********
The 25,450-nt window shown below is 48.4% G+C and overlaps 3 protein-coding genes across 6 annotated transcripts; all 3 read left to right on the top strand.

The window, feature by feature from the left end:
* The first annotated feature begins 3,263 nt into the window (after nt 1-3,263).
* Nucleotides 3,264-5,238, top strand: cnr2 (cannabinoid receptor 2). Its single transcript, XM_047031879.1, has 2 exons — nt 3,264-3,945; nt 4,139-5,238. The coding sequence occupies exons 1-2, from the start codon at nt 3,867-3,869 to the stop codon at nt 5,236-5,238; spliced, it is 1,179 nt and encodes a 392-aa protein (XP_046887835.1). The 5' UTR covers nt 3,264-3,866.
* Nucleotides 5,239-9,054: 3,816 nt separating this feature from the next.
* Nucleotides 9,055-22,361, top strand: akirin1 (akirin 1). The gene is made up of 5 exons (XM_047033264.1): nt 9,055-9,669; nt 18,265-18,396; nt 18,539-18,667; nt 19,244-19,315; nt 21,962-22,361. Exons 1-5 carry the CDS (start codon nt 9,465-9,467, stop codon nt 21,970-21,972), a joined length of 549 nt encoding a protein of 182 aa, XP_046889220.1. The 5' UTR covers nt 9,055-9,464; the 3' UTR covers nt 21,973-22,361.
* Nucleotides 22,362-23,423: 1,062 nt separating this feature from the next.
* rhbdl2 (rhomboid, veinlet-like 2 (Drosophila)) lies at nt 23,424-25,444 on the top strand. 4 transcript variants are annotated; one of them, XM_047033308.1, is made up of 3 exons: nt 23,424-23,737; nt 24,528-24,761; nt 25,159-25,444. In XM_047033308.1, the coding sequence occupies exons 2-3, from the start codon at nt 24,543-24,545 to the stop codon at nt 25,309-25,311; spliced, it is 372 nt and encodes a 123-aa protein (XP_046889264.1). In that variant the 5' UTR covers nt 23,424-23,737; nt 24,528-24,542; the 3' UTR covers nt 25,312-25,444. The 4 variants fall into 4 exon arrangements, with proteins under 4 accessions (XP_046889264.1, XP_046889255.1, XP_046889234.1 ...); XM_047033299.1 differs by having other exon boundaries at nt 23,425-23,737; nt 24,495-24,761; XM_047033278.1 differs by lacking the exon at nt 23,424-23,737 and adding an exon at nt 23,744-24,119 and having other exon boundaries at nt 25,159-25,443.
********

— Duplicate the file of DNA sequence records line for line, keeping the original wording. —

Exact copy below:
The 25,450-nt window shown below is 48.4% G+C and overlaps 3 protein-coding genes across 6 annotated transcripts; all 3 read left to right on the top strand.

The window, feature by feature from the left end:
* The first annotated feature begins 3,263 nt into the window (after nt 1-3,263).
* Nucleotides 3,264-5,238, top strand: cnr2 (cannabinoid receptor 2). Its single transcript, XM_047031879.1, has 2 exons — nt 3,264-3,945; nt 4,139-5,238. The coding sequence occupies exons 1-2, from the start codon at nt 3,867-3,869 to the stop codon at nt 5,236-5,238; spliced, it is 1,179 nt and encodes a 392-aa protein (XP_046887835.1). The 5' UTR covers nt 3,264-3,866.
* Nucleotides 5,239-9,054: 3,816 nt separating this feature from the next.
* Nucleotides 9,055-22,361, top strand: akirin1 (akirin 1). The gene is made up of 5 exons (XM_047033264.1): nt 9,055-9,669; nt 18,265-18,396; nt 18,539-18,667; nt 19,244-19,315; nt 21,962-22,361. Exons 1-5 carry the CDS (start codon nt 9,465-9,467, stop codon nt 21,970-21,972), a joined length of 549 nt encoding a protein of 182 aa, XP_046889220.1. The 5' UTR covers nt 9,055-9,464; the 3' UTR covers nt 21,973-22,361.
* Nucleotides 22,362-23,423: 1,062 nt separating this feature from the next.
* rhbdl2 (rhomboid, veinlet-like 2 (Drosophila)) lies at nt 23,424-25,444 on the top strand. 4 transcript variants are annotated; one of them, XM_047033308.1, is made up of 3 exons: nt 23,424-23,737; nt 24,528-24,761; nt 25,159-25,444. In XM_047033308.1, the coding sequence occupies exons 2-3, from the start codon at nt 24,543-24,545 to the stop codon at nt 25,309-25,311; spliced, it is 372 nt and encodes a 123-aa protein (XP_046889264.1). In that variant the 5' UTR covers nt 23,424-23,737; nt 24,528-24,542; the 3' UTR covers nt 25,312-25,444. The 4 variants fall into 4 exon arrangements, with proteins under 4 accessions (XP_046889264.1, XP_046889255.1, XP_046889234.1 ...); XM_047033299.1 differs by having other exon boundaries at nt 23,425-23,737; nt 24,495-24,761; XM_047033278.1 differs by lacking the exon at nt 23,424-23,737 and adding an exon at nt 23,744-24,119 and having other exon boundaries at nt 25,159-25,443.